Albert Dupontel

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tenia
Ask Me About My Bassoon
Joined: Wed Apr 29, 2009 11:13 am

Re: Albert Dupontel

#26 Post by tenia » Wed Dec 05, 2018 9:01 am

I always watched Man Bites Dog at home (probably always alone), so that might have played in my impressions, but I do find it funny and I guess I just respond well to this kind of very dark humor (I love the bit with the old lady and trying to save bullets and the mess), but Bernie is just too much for me already.

Yes, I meant blunt as un-subtle. I still think Man Bites Dog is a bit more refined in its relationship with violence and the appeal of violence within us than Bernie, which to me feels much more mono-dimensional and superficial as a movie. Not to say Man Bites Dog is a very profound movie (it isn't) but I have the memories of a subtler movie nevertheless.

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colinr0380
Joined: Mon Nov 08, 2004 4:30 pm
Location: Chapel-en-le-Frith, Derbyshire, UK

Re: Albert Dupontel

#27 Post by colinr0380 » Sun Dec 09, 2018 6:56 am

I like Man Bites Dog as well, being made when the idea of a documentary film crew following a serial killer on his daily rounds was a rather novel idea. It pushed a few of the ideas in Henry: Portrait of a Serial Killer further (especially the scene of Henry and Otis watching a rampage that they had videotaped back after the fact) by breaking the fourth wall and suggesting complicity of at least the filmmakers if not the viewing audience in the material they decide to cover, and thereby tacitly endorse, years before Funny Games went meta and the Blair Witch Project used shaky cam.

At its worst Man Bites Dog is a succession of standalone scenes calculated to shock with callous murder, but it does feel as if it has a deeper point than just that. Probably the best scene in Man Bites Dog is the one where the two serial killers, each followed by their own film crew meet up and then proceed to try and murder each other, more at the behest of the anxieties about encountering rivals coming from the film crew who are too deeply in the mindset of their subject at that point than anything else, though it does give each of the showboating murderers a chance to play to their strengths for the camera!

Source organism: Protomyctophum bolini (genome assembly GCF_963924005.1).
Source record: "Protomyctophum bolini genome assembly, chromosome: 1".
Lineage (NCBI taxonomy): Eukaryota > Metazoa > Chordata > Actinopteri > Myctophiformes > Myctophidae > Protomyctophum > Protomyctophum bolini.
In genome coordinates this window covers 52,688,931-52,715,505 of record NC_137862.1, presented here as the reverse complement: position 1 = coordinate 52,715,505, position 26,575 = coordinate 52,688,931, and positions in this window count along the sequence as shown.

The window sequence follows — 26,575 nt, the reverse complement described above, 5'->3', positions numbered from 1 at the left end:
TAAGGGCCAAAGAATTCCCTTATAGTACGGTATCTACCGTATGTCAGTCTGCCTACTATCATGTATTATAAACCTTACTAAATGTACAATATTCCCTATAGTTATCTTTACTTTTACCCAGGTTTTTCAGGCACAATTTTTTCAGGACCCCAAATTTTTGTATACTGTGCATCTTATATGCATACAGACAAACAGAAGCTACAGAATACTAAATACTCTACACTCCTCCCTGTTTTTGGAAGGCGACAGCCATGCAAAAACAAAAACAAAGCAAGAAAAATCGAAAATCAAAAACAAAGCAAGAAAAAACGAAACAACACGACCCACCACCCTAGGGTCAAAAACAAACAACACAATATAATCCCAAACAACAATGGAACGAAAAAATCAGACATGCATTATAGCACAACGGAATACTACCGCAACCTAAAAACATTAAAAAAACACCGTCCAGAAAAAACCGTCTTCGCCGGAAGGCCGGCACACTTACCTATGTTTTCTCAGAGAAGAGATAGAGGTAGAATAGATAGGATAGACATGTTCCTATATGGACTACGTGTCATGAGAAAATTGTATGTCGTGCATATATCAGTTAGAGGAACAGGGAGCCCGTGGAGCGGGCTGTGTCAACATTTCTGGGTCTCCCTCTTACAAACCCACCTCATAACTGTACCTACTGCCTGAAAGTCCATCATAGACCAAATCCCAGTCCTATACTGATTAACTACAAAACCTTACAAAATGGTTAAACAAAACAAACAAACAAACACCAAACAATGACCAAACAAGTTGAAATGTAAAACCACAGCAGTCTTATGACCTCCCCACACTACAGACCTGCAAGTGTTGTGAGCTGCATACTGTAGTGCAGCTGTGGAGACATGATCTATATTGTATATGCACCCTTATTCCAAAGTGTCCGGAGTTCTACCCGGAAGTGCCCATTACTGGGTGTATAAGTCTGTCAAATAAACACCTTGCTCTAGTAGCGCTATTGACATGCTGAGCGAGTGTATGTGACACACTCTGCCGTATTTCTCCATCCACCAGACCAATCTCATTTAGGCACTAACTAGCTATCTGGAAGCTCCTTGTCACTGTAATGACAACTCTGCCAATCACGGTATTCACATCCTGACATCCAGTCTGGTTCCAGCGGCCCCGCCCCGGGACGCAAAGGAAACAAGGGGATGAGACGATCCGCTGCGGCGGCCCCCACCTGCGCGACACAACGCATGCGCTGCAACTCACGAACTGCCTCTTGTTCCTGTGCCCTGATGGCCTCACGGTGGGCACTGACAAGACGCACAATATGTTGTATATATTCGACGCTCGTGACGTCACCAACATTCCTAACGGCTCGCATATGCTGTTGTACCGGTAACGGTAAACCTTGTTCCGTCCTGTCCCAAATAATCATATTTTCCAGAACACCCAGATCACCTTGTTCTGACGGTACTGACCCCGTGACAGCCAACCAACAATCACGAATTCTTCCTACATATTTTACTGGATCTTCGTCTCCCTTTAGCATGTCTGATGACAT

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domino harvey
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Joined: Wed Jan 11, 2006 2:42 pm

Re: Albert Dupontel

#28 Post by domino harvey » Tue Jan 08, 2019 2:17 am

In the interest of completeness, I watched Dupontel's first film, the short Désiré (1994), a futuristic satire of, I don't know, birth procedures? In a world where the process is automated, a woman's unseen early birth (complete with baby bungeeing out of the mom's uterus and dangling perilously from the operating table as the umbilical cord is sawed away like a fraying rope in a western-- a very Dupontel visual gag) leaves the clueless medical establishment confused as to how to coax the baby out. Eventually Dupontel regular Nicolas Marié's head honcho directs Éric Elmosnino to fire his shotgun into the woman's belly, since it's not a crime to kill a baby who doesn't want to be born. Like Dupontel's other early features, none of this is funny, and like many other first films, it shows its influences too baldly (Gilliam) without bringing enough else to the table.

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